It is hard not to see tech, security and privacy coming out stronger.
As we all struggle with lockdown conditions and the impact the COVID-19 crisis is having on our lives and our businesses, one sentiment seems to prevail: The sense that – somehow – life after the coronavirus will not return exactly to “what it used to be”.
Discussions and commentaries abound on what that “new normal” will be like, but they all bump across the same hurdle: The time horizon towards which they are looking cannot really be defined right now.
Frankly, at the minute, the only certainty is still uncertainty, and there are just too many scenarios and too much unknown to plan ahead properly, unless you are prepared to consider a seriously multi-threaded strategy: Will lockdown exit scenarios be successful? Will there be further outbreaks and how will governments react? When will free movement of people resume? Locally? Nationally? Internationally? How long does natural immunity actually last and when will a vaccine be ready or deployed? As they stand, will governments rescue plans be sufficient? How many businesses will go bankrupt regardless? Etc…
Nobody can really see beyond the few weeks ahead, and that paralyses – rightly – any mid- to long-term decision making in most businesses. In addition, most have had to take drastic cash conservation measures, with – amongst other measures – many top executives agreeing to major pay cuts, while numbers of staff go on paid or unpaid leave. Money is scarce for many and could be for a long time.
But from a technology and cyber security perspective, there are three lessons already emerging:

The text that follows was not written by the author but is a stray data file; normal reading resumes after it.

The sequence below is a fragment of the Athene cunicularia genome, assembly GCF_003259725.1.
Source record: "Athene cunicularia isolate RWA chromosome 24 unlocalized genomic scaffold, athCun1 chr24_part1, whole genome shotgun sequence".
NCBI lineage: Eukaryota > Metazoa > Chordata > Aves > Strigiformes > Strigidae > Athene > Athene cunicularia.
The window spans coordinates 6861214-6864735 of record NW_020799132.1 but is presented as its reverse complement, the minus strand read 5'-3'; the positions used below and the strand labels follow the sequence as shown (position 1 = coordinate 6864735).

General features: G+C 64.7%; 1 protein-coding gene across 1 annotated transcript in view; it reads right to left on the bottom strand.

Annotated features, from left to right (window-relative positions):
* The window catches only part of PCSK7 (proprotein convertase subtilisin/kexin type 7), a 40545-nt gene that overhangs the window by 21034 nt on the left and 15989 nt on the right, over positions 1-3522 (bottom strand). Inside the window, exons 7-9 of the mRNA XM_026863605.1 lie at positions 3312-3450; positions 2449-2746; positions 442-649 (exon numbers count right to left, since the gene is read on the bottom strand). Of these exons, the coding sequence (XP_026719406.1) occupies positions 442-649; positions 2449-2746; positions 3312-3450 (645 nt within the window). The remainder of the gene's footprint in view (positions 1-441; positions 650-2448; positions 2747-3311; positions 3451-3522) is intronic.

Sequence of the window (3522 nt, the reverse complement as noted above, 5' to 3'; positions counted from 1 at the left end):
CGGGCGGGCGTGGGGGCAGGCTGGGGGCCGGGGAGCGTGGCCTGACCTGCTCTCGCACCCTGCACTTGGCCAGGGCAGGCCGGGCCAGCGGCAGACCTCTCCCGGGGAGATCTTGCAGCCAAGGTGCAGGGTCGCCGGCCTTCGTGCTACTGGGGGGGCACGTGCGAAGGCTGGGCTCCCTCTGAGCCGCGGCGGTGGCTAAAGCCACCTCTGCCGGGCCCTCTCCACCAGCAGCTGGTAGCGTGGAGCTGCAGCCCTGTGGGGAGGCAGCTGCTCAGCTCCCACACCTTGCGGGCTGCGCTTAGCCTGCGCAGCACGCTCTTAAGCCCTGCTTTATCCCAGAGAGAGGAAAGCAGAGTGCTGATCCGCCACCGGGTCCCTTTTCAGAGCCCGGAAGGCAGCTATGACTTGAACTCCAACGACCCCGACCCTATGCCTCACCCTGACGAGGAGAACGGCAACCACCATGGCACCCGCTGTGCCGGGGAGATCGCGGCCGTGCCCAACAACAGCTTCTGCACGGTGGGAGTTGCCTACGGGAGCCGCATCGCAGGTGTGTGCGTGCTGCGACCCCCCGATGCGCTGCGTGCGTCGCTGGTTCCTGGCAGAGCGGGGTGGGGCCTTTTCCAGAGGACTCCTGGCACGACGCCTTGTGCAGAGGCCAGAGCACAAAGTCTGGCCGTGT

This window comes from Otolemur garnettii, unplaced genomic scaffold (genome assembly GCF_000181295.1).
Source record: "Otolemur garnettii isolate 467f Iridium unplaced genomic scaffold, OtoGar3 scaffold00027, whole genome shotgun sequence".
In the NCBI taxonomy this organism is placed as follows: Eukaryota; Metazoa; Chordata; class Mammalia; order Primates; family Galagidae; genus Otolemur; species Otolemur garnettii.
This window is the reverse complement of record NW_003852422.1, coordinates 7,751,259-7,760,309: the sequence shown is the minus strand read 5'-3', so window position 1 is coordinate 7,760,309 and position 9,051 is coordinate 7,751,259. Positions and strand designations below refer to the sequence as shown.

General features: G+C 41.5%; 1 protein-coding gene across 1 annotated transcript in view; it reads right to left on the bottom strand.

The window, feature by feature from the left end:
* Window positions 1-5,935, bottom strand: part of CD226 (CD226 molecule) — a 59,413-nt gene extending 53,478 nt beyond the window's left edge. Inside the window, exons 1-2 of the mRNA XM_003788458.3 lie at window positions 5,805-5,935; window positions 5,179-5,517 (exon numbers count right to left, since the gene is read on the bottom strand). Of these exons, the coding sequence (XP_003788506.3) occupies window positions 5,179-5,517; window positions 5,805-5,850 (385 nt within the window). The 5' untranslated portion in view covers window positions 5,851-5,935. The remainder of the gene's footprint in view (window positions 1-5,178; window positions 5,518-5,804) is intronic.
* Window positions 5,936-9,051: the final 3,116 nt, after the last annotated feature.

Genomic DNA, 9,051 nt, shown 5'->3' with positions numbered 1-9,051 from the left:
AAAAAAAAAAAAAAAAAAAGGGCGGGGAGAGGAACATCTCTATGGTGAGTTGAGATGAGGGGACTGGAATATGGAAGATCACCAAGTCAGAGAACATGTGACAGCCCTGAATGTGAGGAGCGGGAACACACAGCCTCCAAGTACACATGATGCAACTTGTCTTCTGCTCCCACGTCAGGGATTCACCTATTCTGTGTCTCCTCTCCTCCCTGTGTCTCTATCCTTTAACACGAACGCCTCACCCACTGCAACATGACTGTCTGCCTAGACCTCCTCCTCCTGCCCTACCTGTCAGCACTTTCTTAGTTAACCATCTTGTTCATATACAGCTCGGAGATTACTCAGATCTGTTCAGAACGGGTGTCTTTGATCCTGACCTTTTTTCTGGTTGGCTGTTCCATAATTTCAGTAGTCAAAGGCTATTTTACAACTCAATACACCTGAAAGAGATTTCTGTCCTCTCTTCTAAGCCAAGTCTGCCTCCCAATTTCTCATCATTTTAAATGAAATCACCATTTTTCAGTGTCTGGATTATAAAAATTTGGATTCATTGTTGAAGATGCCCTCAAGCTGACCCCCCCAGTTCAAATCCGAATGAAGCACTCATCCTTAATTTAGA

Remote working works
First, from a technology perspective, the large scale remote working experiment we are having to endure is simply working: Platforms have scaled, and networks have not collapsed. We may or may not like it, but we are starting to adjust to new ways of interacting. More generally, the digital economy has successfully scaled up at pace and the COVID-19 crisis has dramatically accelerated the digital transformation of many sectors. It is impossible to say what the long-term impact will be (e.g. to what extent will we continue to work from home), but this is bound to bring a positive outlook for the tech industry at large.
Cyber security is critical
Second, over the last six weeks and in the face of countless scams and fraud attempts, we have had in front of us the largest real-life cyber security awareness campaign anyone could ever have imagined, and this is bound to have a significant cultural impact on people, in particular, if the lockdown continues or comes back. Cyber security has had to be on the agenda, as a necessary dimension of lives and business activities now entirely dependent on digital services. Nobody can risk a cyber-attack right now, and good cyber security measures have become key to keeping the lights on. One cannot imagine cyber security moving down the priority list with senior executives post-COVID.
Privacy concerns are being re-enforced
Finally, privacy has not gone off the radar. If anything, the debate around digital contact tracing and the use of mobile apps has re-ignited the public interest around personal data and state surveillance. One can argue about the timeliness of all that and the need for exceptional measures during exceptional times, but it remains a sign of healthy democracies that it’s taking place. Where it will leave pre-existing regulations such as GDPR or CCPA – and how it will impact the long-term role and credibility of privacy regulators – remains open for debate, but that’s another matter.
Nobody really knows what the “new normal” will be like and when – and how – the dust will settle. But it is hard not to see tech, security and privacy coming out stronger.